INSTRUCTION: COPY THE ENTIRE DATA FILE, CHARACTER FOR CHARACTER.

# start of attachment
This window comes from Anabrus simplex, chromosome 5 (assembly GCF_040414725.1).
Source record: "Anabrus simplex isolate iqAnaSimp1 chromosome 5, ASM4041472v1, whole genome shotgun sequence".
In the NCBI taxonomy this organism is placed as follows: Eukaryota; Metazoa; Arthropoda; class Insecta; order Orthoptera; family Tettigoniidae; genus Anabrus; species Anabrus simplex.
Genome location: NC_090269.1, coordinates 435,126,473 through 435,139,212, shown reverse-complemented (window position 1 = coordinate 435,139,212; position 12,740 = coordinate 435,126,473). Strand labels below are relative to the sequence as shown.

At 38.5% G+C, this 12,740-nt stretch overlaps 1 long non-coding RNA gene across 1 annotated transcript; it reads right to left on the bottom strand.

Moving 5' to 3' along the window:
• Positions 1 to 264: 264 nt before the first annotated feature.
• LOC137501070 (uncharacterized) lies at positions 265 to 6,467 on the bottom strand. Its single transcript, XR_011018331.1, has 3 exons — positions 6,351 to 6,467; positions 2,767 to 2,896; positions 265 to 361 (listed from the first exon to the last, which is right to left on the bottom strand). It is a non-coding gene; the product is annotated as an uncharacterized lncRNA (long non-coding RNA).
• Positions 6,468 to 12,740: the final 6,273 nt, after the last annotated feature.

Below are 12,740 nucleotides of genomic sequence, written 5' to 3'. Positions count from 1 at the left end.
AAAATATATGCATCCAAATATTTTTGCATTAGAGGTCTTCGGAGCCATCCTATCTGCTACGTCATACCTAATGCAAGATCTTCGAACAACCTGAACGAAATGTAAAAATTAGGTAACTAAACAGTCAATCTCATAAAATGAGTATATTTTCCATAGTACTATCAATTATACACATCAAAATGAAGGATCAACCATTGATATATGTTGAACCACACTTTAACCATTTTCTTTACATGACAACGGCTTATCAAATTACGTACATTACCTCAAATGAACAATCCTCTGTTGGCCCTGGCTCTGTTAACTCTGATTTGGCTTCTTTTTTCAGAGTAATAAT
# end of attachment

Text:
This window comes from Anabrus simplex, chromosome 5 (assembly GCF_040414725.1).
Source record: "Anabrus simplex isolate iqAnaSimp1 chromosome 5, ASM4041472v1, whole genome shotgun sequence".
In the NCBI taxonomy this organism is placed as follows: Eukaryota; Metazoa; Arthropoda; class Insecta; order Orthoptera; family Tettigoniidae; genus Anabrus; species Anabrus simplex.
Genome location: NC_090269.1, coordinates 435,126,473 through 435,139,212, shown reverse-complemented (window position 1 = coordinate 435,139,212; position 12,740 = coordinate 435,126,473). Strand labels below are relative to the sequence as shown.

At 38.5% G+C, this 12,740-nt stretch overlaps 1 long non-coding RNA gene across 1 annotated transcript; it reads right to left on the bottom strand.

Moving 5' to 3' along the window:
• Positions 1 to 264: 264 nt before the first annotated feature.
• LOC137501070 (uncharacterized) lies at positions 265 to 6,467 on the bottom strand. Its single transcript, XR_011018331.1, has 3 exons — positions 6,351 to 6,467; positions 2,767 to 2,896; positions 265 to 361 (listed from the first exon to the last, which is right to left on the bottom strand). It is a non-coding gene; the product is annotated as an uncharacterized lncRNA (long non-coding RNA).
• Positions 6,468 to 12,740: the final 6,273 nt, after the last annotated feature.

Below are 12,740 nucleotides of genomic sequence, written 5' to 3'. Positions count from 1 at the left end.
AAAATATATGCATCCAAATATTTTTGCATTAGAGGTCTTCGGAGCCATCCTATCTGCTACGTCATACCTAATGCAAGATCTTCGAACAACCTGAACGAAATGTAAAAATTAGGTAACTAAACAGTCAATCTCATAAAATGAGTATATTTTCCATAGTACTATCAATTATACACATCAAAATGAAGGATCAACCATTGATATATGTTGAACCACACTTTAACCATTTTCTTTACATGACAACGGCTTATCAAATTACGTACATTACCTCAAATGAACAATCCTCTGTTGGCCCTGGCTCTGTTAACTCTGATTTGGCTTCTTTTTTCAGAGTAATAAT